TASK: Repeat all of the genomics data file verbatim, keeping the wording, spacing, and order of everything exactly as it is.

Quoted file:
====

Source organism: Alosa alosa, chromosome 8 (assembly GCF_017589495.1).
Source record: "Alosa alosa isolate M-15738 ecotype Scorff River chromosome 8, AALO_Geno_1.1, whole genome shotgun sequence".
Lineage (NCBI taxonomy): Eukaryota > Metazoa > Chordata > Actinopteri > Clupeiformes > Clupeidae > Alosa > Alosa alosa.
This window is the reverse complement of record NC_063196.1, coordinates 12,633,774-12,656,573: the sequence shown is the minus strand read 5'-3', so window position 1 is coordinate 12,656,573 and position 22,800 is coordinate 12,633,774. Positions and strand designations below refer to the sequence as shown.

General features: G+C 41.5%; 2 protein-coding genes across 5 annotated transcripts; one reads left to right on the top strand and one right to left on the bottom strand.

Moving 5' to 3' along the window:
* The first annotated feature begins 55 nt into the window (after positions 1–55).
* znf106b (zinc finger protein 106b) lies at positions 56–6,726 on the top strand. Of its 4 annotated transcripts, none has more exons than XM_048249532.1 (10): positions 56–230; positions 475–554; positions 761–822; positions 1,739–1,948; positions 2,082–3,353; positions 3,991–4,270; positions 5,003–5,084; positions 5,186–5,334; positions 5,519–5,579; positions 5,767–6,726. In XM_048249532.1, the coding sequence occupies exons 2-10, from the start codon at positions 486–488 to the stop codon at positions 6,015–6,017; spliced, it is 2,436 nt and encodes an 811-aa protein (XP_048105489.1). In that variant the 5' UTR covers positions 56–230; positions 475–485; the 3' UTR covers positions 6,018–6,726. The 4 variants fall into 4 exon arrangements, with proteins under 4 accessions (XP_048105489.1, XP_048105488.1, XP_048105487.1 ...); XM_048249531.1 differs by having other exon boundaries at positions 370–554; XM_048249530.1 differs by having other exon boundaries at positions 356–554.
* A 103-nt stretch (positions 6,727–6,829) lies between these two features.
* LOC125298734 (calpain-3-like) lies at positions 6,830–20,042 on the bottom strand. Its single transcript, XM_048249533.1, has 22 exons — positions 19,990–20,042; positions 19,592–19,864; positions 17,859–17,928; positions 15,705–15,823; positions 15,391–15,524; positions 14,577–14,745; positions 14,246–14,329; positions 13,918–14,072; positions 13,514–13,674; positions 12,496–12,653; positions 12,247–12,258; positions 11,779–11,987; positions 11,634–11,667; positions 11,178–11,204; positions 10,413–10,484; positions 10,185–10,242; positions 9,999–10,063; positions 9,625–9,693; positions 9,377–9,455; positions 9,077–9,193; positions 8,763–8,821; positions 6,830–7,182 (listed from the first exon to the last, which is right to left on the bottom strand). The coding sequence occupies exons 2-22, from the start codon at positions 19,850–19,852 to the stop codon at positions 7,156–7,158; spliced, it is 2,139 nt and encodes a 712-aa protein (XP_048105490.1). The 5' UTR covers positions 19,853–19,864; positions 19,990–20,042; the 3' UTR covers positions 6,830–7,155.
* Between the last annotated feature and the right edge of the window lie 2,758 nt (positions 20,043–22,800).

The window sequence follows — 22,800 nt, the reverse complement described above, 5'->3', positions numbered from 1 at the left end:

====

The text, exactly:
Source organism: Alosa alosa, chromosome 8 (assembly GCF_017589495.1).
Source record: "Alosa alosa isolate M-15738 ecotype Scorff River chromosome 8, AALO_Geno_1.1, whole genome shotgun sequence".
Lineage (NCBI taxonomy): Eukaryota > Metazoa > Chordata > Actinopteri > Clupeiformes > Clupeidae > Alosa > Alosa alosa.
This window is the reverse complement of record NC_063196.1, coordinates 12,633,774-12,656,573: the sequence shown is the minus strand read 5'-3', so window position 1 is coordinate 12,656,573 and position 22,800 is coordinate 12,633,774. Positions and strand designations below refer to the sequence as shown.

General features: G+C 41.5%; 2 protein-coding genes across 5 annotated transcripts; one reads left to right on the top strand and one right to left on the bottom strand.

Moving 5' to 3' along the window:
* The first annotated feature begins 55 nt into the window (after positions 1–55).
* znf106b (zinc finger protein 106b) lies at positions 56–6,726 on the top strand. Of its 4 annotated transcripts, none has more exons than XM_048249532.1 (10): positions 56–230; positions 475–554; positions 761–822; positions 1,739–1,948; positions 2,082–3,353; positions 3,991–4,270; positions 5,003–5,084; positions 5,186–5,334; positions 5,519–5,579; positions 5,767–6,726. In XM_048249532.1, the coding sequence occupies exons 2-10, from the start codon at positions 486–488 to the stop codon at positions 6,015–6,017; spliced, it is 2,436 nt and encodes an 811-aa protein (XP_048105489.1). In that variant the 5' UTR covers positions 56–230; positions 475–485; the 3' UTR covers positions 6,018–6,726. The 4 variants fall into 4 exon arrangements, with proteins under 4 accessions (XP_048105489.1, XP_048105488.1, XP_048105487.1 ...); XM_048249531.1 differs by having other exon boundaries at positions 370–554; XM_048249530.1 differs by having other exon boundaries at positions 356–554.
* A 103-nt stretch (positions 6,727–6,829) lies between these two features.
* LOC125298734 (calpain-3-like) lies at positions 6,830–20,042 on the bottom strand. Its single transcript, XM_048249533.1, has 22 exons — positions 19,990–20,042; positions 19,592–19,864; positions 17,859–17,928; positions 15,705–15,823; positions 15,391–15,524; positions 14,577–14,745; positions 14,246–14,329; positions 13,918–14,072; positions 13,514–13,674; positions 12,496–12,653; positions 12,247–12,258; positions 11,779–11,987; positions 11,634–11,667; positions 11,178–11,204; positions 10,413–10,484; positions 10,185–10,242; positions 9,999–10,063; positions 9,625–9,693; positions 9,377–9,455; positions 9,077–9,193; positions 8,763–8,821; positions 6,830–7,182 (listed from the first exon to the last, which is right to left on the bottom strand). The coding sequence occupies exons 2-22, from the start codon at positions 19,850–19,852 to the stop codon at positions 7,156–7,158; spliced, it is 2,139 nt and encodes a 712-aa protein (XP_048105490.1). The 5' UTR covers positions 19,853–19,864; positions 19,990–20,042; the 3' UTR covers positions 6,830–7,155.
* Between the last annotated feature and the right edge of the window lie 2,758 nt (positions 20,043–22,800).

The window sequence follows — 22,800 nt, the reverse complement described above, 5'->3', positions numbered from 1 at the left end: